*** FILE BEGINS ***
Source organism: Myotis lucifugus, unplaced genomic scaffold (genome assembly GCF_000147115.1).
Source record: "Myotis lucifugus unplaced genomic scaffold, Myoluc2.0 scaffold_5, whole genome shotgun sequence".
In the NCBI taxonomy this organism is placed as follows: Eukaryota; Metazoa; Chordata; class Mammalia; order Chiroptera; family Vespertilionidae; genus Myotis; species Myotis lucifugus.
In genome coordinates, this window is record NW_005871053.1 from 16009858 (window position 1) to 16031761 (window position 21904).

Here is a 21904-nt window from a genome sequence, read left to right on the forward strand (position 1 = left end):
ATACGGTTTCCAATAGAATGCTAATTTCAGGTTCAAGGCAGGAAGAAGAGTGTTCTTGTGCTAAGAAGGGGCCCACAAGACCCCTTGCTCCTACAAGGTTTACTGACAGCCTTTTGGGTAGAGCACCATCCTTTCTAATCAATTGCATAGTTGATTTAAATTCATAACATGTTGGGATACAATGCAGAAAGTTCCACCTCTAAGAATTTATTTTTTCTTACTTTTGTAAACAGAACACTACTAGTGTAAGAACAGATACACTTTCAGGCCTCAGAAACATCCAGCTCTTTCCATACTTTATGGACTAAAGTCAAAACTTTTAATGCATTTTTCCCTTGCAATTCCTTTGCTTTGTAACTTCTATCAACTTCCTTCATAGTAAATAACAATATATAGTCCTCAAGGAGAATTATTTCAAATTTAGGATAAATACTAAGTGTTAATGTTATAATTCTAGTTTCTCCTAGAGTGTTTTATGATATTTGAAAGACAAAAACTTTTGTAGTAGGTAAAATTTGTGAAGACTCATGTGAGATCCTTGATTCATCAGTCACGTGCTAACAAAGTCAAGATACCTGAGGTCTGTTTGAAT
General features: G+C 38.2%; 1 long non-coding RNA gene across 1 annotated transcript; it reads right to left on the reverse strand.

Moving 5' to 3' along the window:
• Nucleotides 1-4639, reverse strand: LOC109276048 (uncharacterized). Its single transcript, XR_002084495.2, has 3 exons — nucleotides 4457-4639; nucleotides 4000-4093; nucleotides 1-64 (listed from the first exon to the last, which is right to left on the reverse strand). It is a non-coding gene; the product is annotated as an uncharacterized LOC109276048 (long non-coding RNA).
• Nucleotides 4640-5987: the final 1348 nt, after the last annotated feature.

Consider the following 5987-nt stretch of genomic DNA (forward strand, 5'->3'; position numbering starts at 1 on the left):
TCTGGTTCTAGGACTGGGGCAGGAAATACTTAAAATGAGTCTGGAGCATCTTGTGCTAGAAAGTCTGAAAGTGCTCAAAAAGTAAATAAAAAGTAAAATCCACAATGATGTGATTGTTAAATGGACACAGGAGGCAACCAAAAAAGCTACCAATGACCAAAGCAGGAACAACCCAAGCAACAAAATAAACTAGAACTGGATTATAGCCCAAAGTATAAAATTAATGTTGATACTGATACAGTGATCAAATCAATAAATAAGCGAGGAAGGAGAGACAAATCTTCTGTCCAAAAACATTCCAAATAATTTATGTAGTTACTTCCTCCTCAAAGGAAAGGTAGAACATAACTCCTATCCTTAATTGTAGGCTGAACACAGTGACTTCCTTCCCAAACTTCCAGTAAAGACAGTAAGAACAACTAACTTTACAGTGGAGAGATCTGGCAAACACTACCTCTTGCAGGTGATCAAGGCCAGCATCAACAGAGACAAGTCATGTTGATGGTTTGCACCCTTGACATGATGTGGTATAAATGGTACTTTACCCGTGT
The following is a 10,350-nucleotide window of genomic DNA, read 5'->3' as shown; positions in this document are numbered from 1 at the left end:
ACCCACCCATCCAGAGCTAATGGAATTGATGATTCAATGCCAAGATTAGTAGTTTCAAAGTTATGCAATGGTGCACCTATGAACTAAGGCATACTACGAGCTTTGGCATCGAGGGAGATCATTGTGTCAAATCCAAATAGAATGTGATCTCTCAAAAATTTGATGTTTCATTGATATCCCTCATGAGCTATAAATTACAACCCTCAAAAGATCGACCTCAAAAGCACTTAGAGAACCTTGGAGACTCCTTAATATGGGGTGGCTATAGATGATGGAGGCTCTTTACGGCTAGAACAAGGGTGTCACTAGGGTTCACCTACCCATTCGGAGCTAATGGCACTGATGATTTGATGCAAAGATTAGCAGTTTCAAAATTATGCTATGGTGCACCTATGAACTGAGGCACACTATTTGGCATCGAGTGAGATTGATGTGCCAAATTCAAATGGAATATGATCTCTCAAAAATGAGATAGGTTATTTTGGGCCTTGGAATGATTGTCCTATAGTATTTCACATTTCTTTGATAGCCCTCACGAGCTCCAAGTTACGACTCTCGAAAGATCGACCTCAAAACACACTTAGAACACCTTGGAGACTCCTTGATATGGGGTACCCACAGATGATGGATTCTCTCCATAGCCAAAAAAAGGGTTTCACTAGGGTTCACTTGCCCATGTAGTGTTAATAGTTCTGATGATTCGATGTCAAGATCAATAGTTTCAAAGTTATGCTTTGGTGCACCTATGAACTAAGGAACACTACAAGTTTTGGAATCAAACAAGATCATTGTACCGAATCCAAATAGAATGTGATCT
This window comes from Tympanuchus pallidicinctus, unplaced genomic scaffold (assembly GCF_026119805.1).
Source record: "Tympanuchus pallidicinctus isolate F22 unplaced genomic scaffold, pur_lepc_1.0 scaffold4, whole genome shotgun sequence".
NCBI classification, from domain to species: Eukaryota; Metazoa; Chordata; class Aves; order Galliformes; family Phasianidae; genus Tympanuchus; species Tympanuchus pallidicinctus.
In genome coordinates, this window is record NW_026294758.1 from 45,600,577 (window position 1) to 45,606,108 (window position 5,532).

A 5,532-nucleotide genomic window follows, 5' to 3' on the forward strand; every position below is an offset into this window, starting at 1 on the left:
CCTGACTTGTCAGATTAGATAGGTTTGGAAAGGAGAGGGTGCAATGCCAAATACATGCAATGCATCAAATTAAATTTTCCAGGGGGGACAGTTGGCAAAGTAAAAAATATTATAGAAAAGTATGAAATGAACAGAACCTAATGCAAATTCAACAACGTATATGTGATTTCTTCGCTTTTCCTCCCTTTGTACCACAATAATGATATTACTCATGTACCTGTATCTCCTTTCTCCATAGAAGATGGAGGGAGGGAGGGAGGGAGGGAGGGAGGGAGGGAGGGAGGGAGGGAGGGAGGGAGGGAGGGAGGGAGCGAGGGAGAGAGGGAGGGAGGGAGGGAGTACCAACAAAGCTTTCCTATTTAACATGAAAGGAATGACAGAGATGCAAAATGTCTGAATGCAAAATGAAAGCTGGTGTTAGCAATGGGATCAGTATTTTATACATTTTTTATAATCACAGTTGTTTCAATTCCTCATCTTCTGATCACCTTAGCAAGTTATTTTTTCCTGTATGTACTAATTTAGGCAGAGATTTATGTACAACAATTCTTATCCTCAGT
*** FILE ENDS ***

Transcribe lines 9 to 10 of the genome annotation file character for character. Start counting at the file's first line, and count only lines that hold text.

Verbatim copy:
• Nucleotides 1-4639, reverse strand: LOC109276048 (uncharacterized). Its single transcript, XR_002084495.2, has 3 exons — nucleotides 4457-4639; nucleotides 4000-4093; nucleotides 1-64 (listed from the first exon to the last, which is right to left on the reverse strand). It is a non-coding gene; the product is annotated as an uncharacterized LOC109276048 (long non-coding RNA).
• Nucleotides 4640-5987: the final 1348 nt, after the last annotated feature.